Regulatory Categorization and Arbitrage: How Daily Fantasy Sports Companies Navigated Regulatory Categories Before and After Legalized Gambling

Forthcoming 57 American Business Law Journal ___ (2020).

Baruch College Zicklin School of Business Research Paper No. 2019-09-06

40 Pages Posted: 24 Aug 2019 Last revised: 24 Sep 2019

See all articles by John T. Holden

John T. Holden

Oklahoma State University

Christopher McLeod

Florida State University

Marc Edelman

City University of New York - Baruch College, Zicklin School of Business; Fordham University School of Law; Wharton School, University of Pennsylvania

Date Written: August 24, 2019

Abstract

This article uses the context of daily fantasy sports (DFS) to analyze how companies use strategic categorization in regulatory arbitrage. DFS is an ideal context to study this issue for three reasons. First, DraftKings and FanDuel were able to categorize themselves differently to different audiences at different times in a manner that evaded categorization as an illegal gambling activity, only to then dominate the sports betting market after the Supreme Court’s decision in Murphy v. National Collegiate Athletic Association. This type of strategic categorization, which we call “fluid categorization,” raises important questions for regulators and others concerned with regulatory arbitrage. It also provides lessons for other businesses. Second, DraftKings and FanDuel were engaged in a lawsuit with the New York Attorney General’s (NYAG) office beginning in October 2015, during which time the two companies engaged in intense lobbying efforts to change the prevailing view of their services under the law – a concerted process that provides substantial evidence of how companies avoid unfavorable regulatory categorization. Third, DraftKings and FanDuel were prominent advertisers peaking at over 10,000 advertisements a month in the lead up to the 2015 National Football League (NFL) season. By analyzing the advertisements and documents from the NYAG’s case, we examine how DraftKings and FanDuel were able to strategically categorize themselves, with different audiences. While this article has broad implications for the sports gambling marketplace, it also contributes to meaningful discourse for the broader business community, as its findings are relevant to industries, beyond DFS, that offer gray market products and seek to fight categorical labels until there is a reclassification-event.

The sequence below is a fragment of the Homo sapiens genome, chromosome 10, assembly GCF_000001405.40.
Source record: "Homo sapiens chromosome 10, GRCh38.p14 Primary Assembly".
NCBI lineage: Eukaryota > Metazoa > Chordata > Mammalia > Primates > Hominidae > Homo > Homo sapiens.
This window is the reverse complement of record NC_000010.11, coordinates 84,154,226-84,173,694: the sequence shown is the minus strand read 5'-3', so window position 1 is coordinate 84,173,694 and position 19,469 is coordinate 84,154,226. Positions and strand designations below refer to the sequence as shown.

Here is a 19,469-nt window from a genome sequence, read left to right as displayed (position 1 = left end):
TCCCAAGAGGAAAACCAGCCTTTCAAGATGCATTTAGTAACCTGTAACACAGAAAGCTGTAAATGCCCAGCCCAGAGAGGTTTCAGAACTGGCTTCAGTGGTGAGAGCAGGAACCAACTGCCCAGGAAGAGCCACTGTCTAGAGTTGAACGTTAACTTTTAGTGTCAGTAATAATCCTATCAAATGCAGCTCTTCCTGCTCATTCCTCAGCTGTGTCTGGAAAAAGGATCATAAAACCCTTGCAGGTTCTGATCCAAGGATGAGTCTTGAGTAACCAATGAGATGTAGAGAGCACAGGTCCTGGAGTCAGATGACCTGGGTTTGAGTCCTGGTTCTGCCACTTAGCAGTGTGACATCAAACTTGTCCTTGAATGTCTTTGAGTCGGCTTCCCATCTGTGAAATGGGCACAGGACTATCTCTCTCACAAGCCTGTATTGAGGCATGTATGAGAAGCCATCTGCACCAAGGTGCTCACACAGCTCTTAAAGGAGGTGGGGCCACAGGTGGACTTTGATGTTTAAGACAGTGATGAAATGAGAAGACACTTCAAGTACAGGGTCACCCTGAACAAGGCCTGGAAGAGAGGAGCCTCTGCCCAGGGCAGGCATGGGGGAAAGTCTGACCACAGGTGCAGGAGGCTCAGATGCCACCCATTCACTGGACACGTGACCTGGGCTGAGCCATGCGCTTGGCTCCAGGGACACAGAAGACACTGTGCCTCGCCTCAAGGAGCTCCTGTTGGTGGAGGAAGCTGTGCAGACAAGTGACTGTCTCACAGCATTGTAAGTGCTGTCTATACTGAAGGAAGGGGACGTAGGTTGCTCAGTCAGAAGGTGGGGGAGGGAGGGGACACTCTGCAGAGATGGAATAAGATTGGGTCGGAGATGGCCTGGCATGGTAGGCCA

Keywords: Daily fantasy sports, sports gambling, regulatory arbitrage, arbitrage, gaming, categorization

JEL Classification: K00, K10, K11, K19, K20, K23, K29, K30, K39, K40, K49, L50, L59, L80, L83, L89, O34

Suggested Citation

Holden, John and McLeod, Christopher and Edelman, Marc, Regulatory Categorization and Arbitrage: How Daily Fantasy Sports Companies Navigated Regulatory Categories Before and After Legalized Gambling (August 24, 2019). Forthcoming 57 American Business Law Journal ___ (2020).; Baruch College Zicklin School of Business Research Paper No. 2019-09-06. Available at SSRN: https://ssrn.com/abstract=3442178

John Holden (Contact Author)

Oklahoma State University ( email )

201 Business Building
Stillwater, OK 74078-0555
United States

Christopher McLeod

Florida State University ( email )

Tallahasse, FL 32306
United States

Marc Edelman

City University of New York - Baruch College, Zicklin School of Business ( email )

One Bernard Baruch Way
Box B9-220
New York, NY 10010
United States

Fordham University School of Law ( email )

140 West 62nd Street
New York, NY 10023
United States

Wharton School, University of Pennsylvania ( email )

3730 Walnut Street
Suite 600
Philadelphia, PA 19104-6365
United States

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